This one isn’t about autism, but it is about blogging. And liars…. (but I added a few cute pictures of Teghan, anyway).
I have never preferred writing fiction. Not that I can’t, it’s just not what I am best at. It is easier for me to find an interesting angle in a true story than to create an angle and develop a false story around it. If that makes sense. The good news is, the stories I tell are extremely accurate- though often analytical.
Some people are the opposite of this. They might tell true stories, but they find it easier to make up an interesting plot twist rather than work out true angles that make an ordinary situation seem less….ordinary. I am not criticizing. We go with our instincts. And good fiction writers are the best writers. They create the stories we love most. Some of the most amazing true stories I read online make me forget that I know it was embellished a bit- and that can be a good thing. We are often fooled, but it doesn’t always matter. Once in a while it does.
I once got into an argument with a priest over a blog. Considering how few real disputes I have actually had in my adult life with anyone, it seems like a particularly strange thing to have happened to me. Most of my disputes are on behalf of other people. All of them have been work-related. Including this one.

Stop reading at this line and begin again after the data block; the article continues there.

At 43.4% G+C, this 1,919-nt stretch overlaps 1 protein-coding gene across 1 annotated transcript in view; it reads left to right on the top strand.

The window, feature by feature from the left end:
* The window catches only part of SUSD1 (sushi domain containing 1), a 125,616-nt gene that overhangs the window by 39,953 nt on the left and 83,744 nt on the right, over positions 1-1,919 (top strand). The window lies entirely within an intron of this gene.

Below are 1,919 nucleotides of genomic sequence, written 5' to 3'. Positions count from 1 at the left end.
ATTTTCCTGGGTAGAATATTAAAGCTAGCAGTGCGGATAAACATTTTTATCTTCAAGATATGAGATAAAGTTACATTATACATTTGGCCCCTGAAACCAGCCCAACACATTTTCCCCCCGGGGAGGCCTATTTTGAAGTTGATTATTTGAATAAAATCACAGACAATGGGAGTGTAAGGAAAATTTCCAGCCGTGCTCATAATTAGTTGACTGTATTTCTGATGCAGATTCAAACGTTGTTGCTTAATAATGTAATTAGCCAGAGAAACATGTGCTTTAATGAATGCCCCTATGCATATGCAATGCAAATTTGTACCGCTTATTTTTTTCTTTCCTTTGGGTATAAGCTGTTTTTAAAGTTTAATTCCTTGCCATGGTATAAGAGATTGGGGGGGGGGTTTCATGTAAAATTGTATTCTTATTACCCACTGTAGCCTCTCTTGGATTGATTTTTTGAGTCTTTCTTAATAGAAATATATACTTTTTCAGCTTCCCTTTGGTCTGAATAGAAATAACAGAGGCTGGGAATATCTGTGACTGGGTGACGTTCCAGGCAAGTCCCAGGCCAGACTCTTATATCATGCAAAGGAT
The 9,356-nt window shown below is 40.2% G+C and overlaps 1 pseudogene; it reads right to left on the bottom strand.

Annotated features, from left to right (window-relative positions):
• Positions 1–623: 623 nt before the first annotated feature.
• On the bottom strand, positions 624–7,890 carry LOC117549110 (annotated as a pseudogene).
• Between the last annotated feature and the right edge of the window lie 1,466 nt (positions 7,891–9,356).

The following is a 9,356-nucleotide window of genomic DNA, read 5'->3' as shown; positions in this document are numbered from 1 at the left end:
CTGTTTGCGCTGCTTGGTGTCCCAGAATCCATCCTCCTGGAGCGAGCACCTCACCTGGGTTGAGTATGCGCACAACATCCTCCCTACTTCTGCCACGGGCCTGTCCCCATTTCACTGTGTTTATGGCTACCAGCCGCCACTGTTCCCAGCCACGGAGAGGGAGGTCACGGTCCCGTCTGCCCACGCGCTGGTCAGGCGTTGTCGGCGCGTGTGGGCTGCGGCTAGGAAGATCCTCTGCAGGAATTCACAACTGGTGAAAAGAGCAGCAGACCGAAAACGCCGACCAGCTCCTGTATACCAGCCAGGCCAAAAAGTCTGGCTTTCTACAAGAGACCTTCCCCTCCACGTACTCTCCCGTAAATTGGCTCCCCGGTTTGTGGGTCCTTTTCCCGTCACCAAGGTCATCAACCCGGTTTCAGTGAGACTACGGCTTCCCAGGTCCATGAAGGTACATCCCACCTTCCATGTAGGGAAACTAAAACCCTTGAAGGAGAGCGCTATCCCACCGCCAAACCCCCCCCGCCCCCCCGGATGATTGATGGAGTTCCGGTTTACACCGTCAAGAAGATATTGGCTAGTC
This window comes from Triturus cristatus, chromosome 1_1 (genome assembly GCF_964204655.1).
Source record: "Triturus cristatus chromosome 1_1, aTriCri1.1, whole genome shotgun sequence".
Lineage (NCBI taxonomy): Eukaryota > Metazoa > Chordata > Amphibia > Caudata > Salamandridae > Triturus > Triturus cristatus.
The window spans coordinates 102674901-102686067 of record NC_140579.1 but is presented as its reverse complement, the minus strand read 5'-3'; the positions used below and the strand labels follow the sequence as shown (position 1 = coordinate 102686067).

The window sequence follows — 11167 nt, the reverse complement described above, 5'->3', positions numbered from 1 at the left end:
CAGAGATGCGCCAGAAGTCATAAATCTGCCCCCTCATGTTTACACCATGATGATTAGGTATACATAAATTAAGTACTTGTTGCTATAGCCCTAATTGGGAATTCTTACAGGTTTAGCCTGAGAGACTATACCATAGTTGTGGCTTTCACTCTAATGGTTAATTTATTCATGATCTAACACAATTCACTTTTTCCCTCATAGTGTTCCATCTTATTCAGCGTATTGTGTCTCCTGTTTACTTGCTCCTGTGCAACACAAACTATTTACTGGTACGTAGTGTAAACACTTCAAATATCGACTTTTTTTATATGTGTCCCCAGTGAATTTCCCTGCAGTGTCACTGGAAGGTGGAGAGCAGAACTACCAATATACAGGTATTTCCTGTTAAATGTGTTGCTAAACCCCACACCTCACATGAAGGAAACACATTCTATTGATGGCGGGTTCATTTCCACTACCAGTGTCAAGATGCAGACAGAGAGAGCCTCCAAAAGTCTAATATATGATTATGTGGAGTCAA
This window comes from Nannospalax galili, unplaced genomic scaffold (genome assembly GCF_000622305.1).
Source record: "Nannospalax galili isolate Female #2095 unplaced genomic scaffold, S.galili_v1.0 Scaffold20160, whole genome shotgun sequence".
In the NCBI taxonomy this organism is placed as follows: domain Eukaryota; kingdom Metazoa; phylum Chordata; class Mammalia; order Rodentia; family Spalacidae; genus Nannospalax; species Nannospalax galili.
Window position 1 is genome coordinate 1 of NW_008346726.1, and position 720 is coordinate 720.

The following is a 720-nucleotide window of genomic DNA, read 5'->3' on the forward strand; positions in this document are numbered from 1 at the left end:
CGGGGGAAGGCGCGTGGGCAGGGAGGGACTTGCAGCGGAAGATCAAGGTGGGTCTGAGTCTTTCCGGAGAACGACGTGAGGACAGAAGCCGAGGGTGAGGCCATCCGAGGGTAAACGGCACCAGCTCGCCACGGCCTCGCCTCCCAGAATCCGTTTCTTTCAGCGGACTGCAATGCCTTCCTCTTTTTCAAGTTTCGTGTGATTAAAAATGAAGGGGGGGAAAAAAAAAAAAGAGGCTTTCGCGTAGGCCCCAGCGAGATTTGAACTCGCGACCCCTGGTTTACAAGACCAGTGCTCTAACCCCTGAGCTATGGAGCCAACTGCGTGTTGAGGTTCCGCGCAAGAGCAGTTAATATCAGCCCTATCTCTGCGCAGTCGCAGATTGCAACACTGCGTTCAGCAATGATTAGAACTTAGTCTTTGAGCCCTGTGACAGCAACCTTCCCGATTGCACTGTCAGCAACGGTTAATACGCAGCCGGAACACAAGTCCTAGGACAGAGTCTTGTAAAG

It started out simply enough. I was a district manager at the time, and one of my managers had a customer who had fallen on hard times. He was unable to pay his bills, including ours, and had sought the help of a church. An Episcopal church had agreed to help him out, and sent a check to cover the debt. Unfortunately, it was not only a check we could not accept- but it was written for much more than the amount he owed. It turned out that the customer had not been truthful to the church, and had hoped we would just give him the difference.